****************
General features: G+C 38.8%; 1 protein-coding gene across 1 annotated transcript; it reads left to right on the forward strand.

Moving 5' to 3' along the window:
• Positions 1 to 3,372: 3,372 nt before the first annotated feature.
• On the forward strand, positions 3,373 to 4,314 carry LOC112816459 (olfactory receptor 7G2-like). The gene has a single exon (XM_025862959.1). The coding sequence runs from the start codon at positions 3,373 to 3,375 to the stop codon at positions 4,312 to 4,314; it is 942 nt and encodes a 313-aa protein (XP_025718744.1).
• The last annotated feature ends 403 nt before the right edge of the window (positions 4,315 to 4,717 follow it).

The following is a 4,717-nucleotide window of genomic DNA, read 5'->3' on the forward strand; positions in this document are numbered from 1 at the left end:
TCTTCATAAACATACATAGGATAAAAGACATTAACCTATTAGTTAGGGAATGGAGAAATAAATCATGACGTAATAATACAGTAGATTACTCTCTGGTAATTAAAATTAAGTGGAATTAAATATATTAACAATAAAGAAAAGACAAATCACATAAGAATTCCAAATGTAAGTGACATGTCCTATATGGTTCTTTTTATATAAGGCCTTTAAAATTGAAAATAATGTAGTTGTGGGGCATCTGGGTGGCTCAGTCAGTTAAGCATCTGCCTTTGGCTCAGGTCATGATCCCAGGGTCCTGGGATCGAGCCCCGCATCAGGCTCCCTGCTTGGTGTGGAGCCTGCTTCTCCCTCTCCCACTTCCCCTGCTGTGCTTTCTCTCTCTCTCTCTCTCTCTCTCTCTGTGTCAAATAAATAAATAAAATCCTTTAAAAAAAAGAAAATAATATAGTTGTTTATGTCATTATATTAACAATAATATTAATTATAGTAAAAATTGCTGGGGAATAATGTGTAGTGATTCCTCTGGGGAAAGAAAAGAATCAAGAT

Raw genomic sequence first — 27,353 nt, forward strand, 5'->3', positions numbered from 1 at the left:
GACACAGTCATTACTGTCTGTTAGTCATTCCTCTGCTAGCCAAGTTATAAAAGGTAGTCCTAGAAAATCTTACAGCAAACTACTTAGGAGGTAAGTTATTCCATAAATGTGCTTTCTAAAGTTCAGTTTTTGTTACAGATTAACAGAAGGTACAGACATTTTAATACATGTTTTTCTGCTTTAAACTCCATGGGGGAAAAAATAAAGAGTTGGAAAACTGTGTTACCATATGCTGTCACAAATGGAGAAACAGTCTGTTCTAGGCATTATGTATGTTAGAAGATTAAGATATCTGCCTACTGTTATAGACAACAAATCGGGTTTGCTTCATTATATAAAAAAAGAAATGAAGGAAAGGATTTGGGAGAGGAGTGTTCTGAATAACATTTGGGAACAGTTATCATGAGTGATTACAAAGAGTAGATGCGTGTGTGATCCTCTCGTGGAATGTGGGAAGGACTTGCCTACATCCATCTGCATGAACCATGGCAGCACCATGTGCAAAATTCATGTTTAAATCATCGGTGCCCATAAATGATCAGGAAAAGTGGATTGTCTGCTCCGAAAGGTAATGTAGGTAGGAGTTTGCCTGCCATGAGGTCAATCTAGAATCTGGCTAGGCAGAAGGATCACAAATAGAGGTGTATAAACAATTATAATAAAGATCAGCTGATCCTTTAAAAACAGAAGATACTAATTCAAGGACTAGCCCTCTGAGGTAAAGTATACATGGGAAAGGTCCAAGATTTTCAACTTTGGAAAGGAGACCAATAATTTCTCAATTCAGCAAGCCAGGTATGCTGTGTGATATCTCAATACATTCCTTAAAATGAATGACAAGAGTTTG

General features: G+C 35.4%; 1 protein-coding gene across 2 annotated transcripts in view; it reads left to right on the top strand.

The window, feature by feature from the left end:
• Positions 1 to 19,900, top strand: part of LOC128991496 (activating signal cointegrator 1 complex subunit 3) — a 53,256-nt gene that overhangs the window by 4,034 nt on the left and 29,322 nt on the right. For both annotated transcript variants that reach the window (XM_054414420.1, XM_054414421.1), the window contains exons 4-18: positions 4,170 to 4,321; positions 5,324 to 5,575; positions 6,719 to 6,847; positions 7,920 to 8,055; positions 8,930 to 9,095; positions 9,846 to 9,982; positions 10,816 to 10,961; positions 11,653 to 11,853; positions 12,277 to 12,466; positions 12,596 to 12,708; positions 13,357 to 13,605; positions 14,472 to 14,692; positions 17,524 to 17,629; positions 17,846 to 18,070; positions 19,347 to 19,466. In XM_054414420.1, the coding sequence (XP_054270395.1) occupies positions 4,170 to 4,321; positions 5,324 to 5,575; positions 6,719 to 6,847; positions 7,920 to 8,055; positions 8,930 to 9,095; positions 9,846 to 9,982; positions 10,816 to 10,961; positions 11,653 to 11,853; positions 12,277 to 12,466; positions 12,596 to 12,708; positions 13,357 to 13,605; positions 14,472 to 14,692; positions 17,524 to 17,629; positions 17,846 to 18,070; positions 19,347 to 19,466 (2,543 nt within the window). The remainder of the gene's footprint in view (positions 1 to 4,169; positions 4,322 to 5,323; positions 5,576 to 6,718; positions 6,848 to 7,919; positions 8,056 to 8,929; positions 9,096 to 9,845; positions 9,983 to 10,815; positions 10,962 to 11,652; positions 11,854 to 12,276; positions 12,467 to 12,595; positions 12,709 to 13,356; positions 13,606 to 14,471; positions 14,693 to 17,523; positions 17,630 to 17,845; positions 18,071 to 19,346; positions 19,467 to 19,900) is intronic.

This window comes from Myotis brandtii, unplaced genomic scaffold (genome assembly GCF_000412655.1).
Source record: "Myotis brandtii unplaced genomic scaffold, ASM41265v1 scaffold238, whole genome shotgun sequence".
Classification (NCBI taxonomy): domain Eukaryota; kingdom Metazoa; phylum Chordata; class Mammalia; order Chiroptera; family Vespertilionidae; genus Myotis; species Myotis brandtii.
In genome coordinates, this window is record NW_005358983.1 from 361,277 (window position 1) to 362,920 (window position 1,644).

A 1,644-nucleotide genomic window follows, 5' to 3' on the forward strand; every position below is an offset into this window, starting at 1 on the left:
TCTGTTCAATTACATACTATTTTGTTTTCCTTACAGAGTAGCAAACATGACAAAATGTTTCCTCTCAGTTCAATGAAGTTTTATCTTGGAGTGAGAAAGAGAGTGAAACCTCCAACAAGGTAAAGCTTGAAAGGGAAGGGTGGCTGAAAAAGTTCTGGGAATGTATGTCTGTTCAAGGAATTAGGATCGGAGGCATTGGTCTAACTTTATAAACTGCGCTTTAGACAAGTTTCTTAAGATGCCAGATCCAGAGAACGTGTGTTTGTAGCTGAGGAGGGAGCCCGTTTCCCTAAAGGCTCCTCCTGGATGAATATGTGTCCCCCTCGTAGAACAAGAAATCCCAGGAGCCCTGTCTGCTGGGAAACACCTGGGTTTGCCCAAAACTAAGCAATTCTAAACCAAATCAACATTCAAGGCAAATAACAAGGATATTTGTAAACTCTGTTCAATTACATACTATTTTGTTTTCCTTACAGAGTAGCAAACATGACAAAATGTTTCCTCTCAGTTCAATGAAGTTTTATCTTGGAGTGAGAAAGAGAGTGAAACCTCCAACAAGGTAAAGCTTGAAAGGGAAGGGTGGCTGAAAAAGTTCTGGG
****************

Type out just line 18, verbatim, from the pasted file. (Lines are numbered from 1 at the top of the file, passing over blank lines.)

TCTGTTCAATTACATACTATTTTGTTTTCCTTACAGAGTAGCAAACATGACAAAATGTTTCCTCTCAGTTCAATGAAGTTTTATCTTGGAGTGAGAAAGAGAGTGAAACCTCCAACAAGGTAAAGCTTGAAAGGGAAGGGTGGCTGAAAAAGTTCTGGGAATGTATGTCTGTTCAAGGAATTAGGATCGGAGGCATTGGTCTAACTTTATAAACTGCGCTTTAGACAAGTTTCTTAAGATGCCAGATCCAGAGAACGTGTGTTTGTAGCTGAGGAGGGAGCCCGTTTCCCTAAAGGCTCCTCCTGGATGAATATGTGTCCCCCTCGTAGAACAAGAAATCCCAGGAGCCCTGTCTGCTGGGAAACACCTGGGTTTGCCCAAAACTAAGCAATTCTAAACCAAATCAACATTCAAGGCAAATAACAAGGATATTTGTAAACTCTGTTCAATTACATACTATTTTGTTTTCCTTACAGAGTAGCAAACATGACAAAATGTTTCCTCTCAGTTCAATGAAGTTTTATCTTGGAGTGAGAAAGAGAGTGAAACCTCCAACAAGGTAAAGCTTGAAAGGGAAGGGTGGCTGAAAAAGTTCTGGG